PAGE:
RESPONDENT: Aereo, Inc.
LOCATION: United States District Court for the Southern District of New York
DOCKET NO.: 13-461
DECIDED BY: Roberts Court (2010-2016)
CITATION: 573 US (2014)
GRANTED: Jan 10, 2014
ARGUED: Apr 22, 2014
DECIDED: Jun 25, 2014
Facts of the case
Aereo, Inc. (Aereo) provides a service that allows its subscribers to watch programs that are currently airing on network television or record programs that will air in the future over the Internet. By allowing subscribers to watch live television as well as record and watch shows on Internet-enabled devices including mobile phones, Aereo serves three functions: that of a regular television antenna, a recording device, and an application that makes these services work on devices other than televisions and computers. Aereo is currently only available to subscribers in the New York City area and offers only New York City local channels. Aereo does not have a license from the copyright holders of the programs to record or transmit their programs.
Two groups of plaintiffs filed separate copyright infringement suits against Aereo and moved for a preliminary injunction to prevent Aereo from transmitting programs to its subscribers while the programs were still being broadcast. The plaintiffs claimed that the transmission of the programs violated their right to "publicly perform" their copyrighted works. The district court denied the motion and held that Aereo's system was not substantially different from another that had been determined non-violative of the rights of copyright holders and that, while the injunction might prevent harm for the plaintiffs' businesses, it would irreparably harm Aereo's. The U.S. Court of Appeals for the Second Circuit affirmed the lower court's ruling to deny the motion.
Does a company "publicly perform" a copyrighted television program when it transmits the program to paid subscribers over the Internet?
Media for ABC, Inc. v. Aereo, Inc.Audio Transcription for Oral Argument - April 22, 2014 in ABC, Inc. v. Aereo, Inc.
Audio Transcription for Opinion Announcement - June 25, 2014 in ABC, Inc. v. Aereo, Inc.
Now, the second case which is also somewhat technical is called American Broadcasting Company v. Aereo.
Now Aereo offers subscribers a method for watching local broadcast television programming over the internet virtually at the same time the programs are broadcast over the year.
If you are a subscriber here's what you do, you go to the website, you scroll through a schedule of local offerings and you click on the show you want to watch.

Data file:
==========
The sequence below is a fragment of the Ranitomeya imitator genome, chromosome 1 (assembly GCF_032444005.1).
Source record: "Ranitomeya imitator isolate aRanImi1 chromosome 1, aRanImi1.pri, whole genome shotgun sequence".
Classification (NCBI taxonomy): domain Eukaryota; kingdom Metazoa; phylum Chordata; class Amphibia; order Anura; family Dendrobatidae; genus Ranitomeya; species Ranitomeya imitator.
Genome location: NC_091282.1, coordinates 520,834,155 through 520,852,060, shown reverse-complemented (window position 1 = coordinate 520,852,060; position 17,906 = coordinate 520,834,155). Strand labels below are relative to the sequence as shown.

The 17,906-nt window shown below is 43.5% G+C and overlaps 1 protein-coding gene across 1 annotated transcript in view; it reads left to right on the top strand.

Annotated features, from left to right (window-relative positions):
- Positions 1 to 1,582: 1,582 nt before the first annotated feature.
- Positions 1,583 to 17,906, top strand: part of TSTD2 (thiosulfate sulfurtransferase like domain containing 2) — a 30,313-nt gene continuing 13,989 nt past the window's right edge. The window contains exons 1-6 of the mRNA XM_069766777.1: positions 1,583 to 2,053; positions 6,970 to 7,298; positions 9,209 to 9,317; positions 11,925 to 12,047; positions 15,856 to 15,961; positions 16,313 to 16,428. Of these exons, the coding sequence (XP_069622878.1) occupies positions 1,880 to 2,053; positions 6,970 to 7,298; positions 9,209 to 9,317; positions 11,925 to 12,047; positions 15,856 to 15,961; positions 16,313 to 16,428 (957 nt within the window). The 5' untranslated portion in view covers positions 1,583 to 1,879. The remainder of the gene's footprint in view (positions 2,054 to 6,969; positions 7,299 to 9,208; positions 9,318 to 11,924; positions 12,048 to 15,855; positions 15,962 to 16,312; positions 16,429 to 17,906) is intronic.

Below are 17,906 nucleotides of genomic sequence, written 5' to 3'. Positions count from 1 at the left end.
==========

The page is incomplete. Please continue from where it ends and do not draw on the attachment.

Aereo system then plays the show for the subscriber to watch on the computer, an iPhone or any other interconnected device.
Now the question in this case is whether Aereo can show copyrighted broadcast programs to the public in this way without obtaining a license from the copyright holders.
Several networks hold copyrights in these programs and they brought this lawsuit.
They say that Aereo cannot do this.
It has to obtain their permission.
Aereo thinks it can do this.
The Court of Appeals agreed with Aereo but we agree with the networks.
The relevant statutory provision gives copyright owners the exclusive right to “perform” their copyrighted works “publically.”
Then it defines the phrase to perform publically in an expansive way as including some activities that an ordinary person might normally think or not think of this performing such as and this is “transmit transmitting” a performance of the copyrighted work to the public.
And it's that latter definition contained in what's called the Transmit Clause that's primarily at issue here.
Does Aereo “transmit” a performance of a copyrighted work to the public?
If so, Aereo has to obtain a license and that means probably pay the copyright holder.
Now to understand Aereo's argument that it does not transmit to the public, you have to know a little bit more about Aereo's system, a technical part of the system.
It works like this.
Aereo has a central warehouse where it keeps thousands of dime-sized antennas.
When a subscriber selects a show to watch, the system assigns one of those antennas to that subscriber and to no one else.
That antenna then picks up a broadcast and then Aereo's system makes and saves one copy of the program.
Once it records several seconds of the program, the system begins to stream the program using the personalized copy to the subscriber over the internet.
If two subscribers want to watch the same program, for example, at the same time, the system does not use this to transmit to both rather it does the same whole thing all over again, this time using a different antenna and a different personalized copy.
Now tha's Aereo makes a tremendous difference.
It first points out that the system does not, in a sense, it doesn't turn on until the subscriber selects a program that he wants to watch.
It doesn't play any shows for any user until the user directs it to do so.
And that in context as Aereo means that it, Aereo, transmits nothing.
It is only the subscriber who transmits the program.
Aereo just makes its equipment available to the subscriber.
Well, we think that this argument makes two fine a point.
When Congress amended the Copyright Act in 1976 and put in this Transmit Clause, it did so in order to make certain that activities of a CATV system, that is at that time which some can remember, cable companies that pick up signals from the air and send them through your television set.